Playing hockey, driving a car, and even simply taking a walk are all everyday examples of Newton’s laws of motion. Compiled in 1687 by English mathematician Isaac Newton, the three main laws describe forces and motion for objects on Earth and throughout the universe.
Newton’s laws of motion are three physical laws that, together, laid the foundation for classical mechanics. They describe the relationship between a body and the forces acting upon it, and its motion in response to those forces
Newtons Third Law:
Formally stated, Newton’s third law is: For every action, there is an equal and opposite reaction.
The statement means that in every interaction, there is a pair of forces acting on the two interacting objects. The size of the forces on the first object equals the size of the force on the second object.
Application of Newton’s Third Law:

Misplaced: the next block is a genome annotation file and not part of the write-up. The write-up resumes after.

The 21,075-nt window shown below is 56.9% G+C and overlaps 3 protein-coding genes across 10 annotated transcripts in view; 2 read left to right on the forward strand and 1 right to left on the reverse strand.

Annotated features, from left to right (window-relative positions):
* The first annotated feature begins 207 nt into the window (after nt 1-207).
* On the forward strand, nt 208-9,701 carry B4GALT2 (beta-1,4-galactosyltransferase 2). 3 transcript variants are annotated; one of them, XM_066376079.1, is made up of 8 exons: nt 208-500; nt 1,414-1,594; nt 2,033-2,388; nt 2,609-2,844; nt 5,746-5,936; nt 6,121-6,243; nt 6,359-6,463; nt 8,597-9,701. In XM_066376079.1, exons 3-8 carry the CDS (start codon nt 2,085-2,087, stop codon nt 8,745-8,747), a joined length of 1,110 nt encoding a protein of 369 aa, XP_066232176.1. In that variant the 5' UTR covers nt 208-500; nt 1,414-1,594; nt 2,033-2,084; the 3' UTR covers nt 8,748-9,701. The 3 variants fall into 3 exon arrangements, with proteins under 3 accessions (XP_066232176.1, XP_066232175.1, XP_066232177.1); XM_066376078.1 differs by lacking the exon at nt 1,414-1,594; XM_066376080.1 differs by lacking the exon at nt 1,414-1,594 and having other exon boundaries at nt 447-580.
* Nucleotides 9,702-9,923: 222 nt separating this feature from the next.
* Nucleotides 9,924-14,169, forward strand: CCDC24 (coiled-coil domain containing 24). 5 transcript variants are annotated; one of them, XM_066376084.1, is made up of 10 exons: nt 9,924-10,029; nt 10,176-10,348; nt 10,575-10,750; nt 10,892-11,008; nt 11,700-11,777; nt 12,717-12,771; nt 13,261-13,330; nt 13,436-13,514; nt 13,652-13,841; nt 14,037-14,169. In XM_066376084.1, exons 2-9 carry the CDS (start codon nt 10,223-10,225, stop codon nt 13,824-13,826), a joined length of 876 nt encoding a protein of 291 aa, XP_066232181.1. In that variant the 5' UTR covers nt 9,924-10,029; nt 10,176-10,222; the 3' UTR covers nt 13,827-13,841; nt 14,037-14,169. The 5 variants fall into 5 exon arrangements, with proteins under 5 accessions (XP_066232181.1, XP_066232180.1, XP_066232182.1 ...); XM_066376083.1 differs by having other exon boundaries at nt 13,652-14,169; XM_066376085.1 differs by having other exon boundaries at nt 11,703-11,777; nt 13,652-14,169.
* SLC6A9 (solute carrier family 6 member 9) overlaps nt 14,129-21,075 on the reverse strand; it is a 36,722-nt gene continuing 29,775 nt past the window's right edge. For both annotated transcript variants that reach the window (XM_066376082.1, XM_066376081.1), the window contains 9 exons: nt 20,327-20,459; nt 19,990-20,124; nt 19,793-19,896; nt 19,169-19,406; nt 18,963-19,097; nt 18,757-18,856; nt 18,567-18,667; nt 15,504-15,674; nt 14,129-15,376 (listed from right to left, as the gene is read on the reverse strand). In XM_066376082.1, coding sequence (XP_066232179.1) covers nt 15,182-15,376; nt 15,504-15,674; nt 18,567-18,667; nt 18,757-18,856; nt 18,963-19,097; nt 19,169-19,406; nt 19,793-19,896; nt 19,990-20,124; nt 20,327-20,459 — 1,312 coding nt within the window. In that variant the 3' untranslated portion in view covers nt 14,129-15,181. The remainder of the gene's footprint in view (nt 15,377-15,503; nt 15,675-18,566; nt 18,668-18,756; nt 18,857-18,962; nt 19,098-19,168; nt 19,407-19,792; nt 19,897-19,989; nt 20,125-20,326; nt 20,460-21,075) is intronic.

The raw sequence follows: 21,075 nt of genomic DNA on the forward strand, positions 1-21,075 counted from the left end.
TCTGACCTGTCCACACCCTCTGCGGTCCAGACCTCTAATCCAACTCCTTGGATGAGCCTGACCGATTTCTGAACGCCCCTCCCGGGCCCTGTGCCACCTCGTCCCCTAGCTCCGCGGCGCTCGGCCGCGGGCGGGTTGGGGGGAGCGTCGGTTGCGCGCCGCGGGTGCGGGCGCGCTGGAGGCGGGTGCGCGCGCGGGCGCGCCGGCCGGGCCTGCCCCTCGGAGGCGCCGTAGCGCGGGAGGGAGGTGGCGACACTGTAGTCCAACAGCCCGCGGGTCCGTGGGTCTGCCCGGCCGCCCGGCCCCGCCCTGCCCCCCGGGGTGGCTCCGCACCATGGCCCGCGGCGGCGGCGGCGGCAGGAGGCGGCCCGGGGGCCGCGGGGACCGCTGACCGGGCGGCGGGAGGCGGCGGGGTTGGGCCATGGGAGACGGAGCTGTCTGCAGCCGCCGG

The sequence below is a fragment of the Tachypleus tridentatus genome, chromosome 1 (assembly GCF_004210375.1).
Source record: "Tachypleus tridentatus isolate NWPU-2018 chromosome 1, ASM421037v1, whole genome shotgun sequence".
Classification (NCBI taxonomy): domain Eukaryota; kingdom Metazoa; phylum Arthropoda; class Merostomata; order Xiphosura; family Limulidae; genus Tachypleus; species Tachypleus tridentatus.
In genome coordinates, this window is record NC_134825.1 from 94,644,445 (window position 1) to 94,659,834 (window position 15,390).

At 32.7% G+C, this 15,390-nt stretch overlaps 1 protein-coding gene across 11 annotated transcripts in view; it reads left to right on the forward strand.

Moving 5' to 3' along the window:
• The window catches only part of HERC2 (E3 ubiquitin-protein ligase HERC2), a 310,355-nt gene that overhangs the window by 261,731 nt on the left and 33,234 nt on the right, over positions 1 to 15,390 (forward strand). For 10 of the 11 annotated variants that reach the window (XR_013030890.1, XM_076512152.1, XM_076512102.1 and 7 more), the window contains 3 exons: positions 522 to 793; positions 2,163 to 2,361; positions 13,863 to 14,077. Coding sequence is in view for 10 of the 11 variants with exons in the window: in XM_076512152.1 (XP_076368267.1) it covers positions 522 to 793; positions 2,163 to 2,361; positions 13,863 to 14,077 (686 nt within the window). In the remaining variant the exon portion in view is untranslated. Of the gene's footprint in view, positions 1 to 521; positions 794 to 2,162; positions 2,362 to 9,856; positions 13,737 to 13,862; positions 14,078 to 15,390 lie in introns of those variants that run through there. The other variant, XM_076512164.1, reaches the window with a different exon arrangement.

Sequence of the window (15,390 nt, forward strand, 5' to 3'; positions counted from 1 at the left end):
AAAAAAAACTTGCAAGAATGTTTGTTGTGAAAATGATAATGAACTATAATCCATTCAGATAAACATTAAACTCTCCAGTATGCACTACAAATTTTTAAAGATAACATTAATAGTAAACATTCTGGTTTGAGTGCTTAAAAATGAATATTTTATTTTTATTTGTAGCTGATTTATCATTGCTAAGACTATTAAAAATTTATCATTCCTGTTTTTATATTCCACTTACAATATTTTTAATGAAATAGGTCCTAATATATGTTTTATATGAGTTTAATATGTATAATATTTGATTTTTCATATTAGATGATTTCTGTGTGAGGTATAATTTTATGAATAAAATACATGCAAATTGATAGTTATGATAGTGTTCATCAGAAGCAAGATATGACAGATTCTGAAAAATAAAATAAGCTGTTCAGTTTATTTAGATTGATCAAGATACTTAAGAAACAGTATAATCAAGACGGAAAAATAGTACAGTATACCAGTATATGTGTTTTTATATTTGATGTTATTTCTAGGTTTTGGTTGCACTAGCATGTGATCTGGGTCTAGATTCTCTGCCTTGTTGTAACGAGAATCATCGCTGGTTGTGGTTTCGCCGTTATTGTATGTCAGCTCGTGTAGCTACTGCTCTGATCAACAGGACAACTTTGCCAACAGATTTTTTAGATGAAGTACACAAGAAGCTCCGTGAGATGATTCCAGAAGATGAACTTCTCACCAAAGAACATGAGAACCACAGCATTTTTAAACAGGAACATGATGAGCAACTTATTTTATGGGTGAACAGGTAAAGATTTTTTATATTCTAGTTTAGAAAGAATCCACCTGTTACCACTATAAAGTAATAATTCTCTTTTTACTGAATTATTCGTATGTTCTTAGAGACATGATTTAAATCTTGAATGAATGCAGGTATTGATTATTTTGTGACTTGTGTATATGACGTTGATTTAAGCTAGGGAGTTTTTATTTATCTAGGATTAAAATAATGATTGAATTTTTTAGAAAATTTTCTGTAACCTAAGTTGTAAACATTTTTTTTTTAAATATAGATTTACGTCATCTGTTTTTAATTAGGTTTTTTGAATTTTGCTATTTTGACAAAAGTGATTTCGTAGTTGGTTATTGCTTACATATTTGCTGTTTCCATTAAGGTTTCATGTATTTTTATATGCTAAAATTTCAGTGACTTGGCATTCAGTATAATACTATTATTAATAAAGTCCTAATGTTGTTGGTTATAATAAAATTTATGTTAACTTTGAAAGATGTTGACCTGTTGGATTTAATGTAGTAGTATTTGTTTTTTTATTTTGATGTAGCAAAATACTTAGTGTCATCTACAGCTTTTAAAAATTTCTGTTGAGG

Examples of Newton’s third law of motion are ubiquitous in everyday life. For example, when you jump, your legs apply a force to the ground, and the ground applies an equal and opposite reaction force that propels you into the air.
Engineers apply Newton’s third law when designing rockets and other projectile devices
Newton’s law is very important because they tie into almost everything we see in everyday life. These laws tell us exactly how things move or sit still, like why you don’t float out of bed or fall through the floor of your house.
Everyday studies are conducted and designing is done using Newton’s laws in NASA